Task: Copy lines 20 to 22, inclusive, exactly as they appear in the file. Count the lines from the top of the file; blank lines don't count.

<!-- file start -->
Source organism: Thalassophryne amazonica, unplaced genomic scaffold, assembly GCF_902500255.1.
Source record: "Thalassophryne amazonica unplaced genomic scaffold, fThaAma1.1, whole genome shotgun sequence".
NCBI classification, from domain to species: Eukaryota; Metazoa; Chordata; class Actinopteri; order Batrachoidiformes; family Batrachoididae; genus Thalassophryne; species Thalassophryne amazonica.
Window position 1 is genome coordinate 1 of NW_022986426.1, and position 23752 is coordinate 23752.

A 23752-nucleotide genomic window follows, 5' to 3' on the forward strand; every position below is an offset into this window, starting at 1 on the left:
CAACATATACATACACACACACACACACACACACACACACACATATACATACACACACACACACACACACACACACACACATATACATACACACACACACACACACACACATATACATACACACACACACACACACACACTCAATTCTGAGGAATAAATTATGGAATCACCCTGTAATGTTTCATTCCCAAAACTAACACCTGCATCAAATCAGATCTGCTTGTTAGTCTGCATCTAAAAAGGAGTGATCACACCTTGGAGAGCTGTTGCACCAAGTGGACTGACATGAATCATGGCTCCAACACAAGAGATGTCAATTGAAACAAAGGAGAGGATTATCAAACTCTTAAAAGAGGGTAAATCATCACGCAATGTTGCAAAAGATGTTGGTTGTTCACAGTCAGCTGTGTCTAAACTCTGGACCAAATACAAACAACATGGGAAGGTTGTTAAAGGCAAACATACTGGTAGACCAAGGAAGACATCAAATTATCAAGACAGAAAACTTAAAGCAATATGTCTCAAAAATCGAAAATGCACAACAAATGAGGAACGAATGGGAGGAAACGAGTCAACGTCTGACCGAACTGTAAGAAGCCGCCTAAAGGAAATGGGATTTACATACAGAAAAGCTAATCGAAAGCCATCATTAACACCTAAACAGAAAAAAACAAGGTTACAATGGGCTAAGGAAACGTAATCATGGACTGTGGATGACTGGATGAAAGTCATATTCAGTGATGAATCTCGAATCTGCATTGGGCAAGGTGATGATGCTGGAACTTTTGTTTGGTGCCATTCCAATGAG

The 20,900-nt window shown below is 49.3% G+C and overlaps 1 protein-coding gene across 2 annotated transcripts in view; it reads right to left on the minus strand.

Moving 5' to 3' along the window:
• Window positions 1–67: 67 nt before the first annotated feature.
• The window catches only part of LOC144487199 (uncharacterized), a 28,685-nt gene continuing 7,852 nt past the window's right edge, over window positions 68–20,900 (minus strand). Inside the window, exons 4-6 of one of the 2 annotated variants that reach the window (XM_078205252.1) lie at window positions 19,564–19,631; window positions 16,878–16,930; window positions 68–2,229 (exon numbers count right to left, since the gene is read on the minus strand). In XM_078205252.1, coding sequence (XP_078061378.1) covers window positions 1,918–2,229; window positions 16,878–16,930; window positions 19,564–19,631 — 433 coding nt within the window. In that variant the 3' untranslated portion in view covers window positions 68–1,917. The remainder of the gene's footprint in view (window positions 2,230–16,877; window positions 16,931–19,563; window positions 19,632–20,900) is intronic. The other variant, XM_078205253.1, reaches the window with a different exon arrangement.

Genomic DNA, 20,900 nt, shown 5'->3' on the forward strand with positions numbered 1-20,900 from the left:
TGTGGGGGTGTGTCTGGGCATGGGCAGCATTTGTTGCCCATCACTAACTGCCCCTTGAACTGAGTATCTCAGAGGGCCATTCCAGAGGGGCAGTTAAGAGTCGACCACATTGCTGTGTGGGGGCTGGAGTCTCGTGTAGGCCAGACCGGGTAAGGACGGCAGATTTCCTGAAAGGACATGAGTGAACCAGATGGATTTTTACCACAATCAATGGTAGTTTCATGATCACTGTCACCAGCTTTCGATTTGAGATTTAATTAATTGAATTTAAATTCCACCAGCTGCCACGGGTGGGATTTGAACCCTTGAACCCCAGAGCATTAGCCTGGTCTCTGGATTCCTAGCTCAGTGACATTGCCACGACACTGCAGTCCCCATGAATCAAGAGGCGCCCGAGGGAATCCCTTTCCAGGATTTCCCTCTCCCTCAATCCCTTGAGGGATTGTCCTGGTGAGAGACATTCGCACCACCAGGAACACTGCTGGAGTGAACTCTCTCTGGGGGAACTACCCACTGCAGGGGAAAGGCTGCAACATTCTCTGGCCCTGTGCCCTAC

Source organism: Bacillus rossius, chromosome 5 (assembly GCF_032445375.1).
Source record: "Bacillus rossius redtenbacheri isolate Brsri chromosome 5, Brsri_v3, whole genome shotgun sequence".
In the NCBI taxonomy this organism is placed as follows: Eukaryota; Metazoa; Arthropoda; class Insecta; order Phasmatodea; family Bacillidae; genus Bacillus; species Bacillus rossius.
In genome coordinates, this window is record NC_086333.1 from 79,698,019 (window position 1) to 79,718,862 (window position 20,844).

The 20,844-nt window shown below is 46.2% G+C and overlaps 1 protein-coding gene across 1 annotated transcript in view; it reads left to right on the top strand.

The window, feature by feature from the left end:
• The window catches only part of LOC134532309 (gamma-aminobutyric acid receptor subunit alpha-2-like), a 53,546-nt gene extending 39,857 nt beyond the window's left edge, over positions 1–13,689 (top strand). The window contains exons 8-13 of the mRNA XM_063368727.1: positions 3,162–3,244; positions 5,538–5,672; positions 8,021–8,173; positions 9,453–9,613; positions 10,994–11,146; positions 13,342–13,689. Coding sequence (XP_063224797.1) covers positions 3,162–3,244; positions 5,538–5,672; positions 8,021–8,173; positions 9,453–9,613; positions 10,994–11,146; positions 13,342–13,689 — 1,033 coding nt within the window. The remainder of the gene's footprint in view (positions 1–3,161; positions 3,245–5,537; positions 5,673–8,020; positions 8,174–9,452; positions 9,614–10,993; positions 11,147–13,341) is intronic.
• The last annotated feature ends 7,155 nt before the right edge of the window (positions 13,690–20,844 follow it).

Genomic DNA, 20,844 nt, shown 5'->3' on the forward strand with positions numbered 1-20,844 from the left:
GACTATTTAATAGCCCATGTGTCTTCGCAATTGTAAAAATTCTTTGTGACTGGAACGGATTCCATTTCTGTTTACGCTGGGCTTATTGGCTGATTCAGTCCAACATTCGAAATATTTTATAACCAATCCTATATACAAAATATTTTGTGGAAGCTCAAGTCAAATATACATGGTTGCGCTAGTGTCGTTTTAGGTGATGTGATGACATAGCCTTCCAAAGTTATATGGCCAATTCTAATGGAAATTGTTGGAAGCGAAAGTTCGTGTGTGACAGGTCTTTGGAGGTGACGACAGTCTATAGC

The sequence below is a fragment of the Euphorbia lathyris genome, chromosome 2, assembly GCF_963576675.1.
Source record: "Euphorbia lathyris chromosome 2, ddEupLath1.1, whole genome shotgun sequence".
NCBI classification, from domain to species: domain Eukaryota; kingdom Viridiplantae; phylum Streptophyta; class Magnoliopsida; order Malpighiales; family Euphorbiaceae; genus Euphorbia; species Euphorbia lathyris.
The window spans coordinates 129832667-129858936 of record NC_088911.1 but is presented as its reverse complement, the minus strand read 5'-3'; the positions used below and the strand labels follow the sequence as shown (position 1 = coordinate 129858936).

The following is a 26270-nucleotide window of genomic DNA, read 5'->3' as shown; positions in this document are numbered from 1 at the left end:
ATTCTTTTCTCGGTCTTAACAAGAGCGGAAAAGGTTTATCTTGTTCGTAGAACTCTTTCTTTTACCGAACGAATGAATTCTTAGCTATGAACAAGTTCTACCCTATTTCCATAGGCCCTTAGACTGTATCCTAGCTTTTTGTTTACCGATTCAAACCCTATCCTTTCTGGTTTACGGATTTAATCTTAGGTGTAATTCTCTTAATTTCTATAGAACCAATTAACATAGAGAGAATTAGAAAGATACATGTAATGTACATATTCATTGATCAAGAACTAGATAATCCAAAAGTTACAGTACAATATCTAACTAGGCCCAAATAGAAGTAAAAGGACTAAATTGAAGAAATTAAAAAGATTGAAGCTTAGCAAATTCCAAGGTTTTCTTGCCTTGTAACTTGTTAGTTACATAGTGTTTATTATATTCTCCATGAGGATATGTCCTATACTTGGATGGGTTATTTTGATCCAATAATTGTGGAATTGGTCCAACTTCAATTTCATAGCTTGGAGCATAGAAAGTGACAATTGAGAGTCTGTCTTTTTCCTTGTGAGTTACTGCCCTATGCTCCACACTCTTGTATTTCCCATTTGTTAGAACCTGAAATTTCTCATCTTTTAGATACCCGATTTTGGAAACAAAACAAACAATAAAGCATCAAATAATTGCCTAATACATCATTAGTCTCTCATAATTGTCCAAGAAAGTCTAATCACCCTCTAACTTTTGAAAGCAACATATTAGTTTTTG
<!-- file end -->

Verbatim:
• The last annotated feature ends 7,155 nt before the right edge of the window (positions 13,690–20,844 follow it).

Genomic DNA, 20,844 nt, shown 5'->3' on the forward strand with positions numbered 1-20,844 from the left:
GACTATTTAATAGCCCATGTGTCTTCGCAATTGTAAAAATTCTTTGTGACTGGAACGGATTCCATTTCTGTTTACGCTGGGCTTATTGGCTGATTCAGTCCAACATTCGAAATATTTTATAACCAATCCTATATACAAAATATTTTGTGGAAGCTCAAGTCAAATATACATGGTTGCGCTAGTGTCGTTTTAGGTGATGTGATGACATAGCCTTCCAAAGTTATATGGCCAATTCTAATGGAAATTGTTGGAAGCGAAAGTTCGTGTGTGACAGGTCTTTGGAGGTGACGACAGTCTATAGC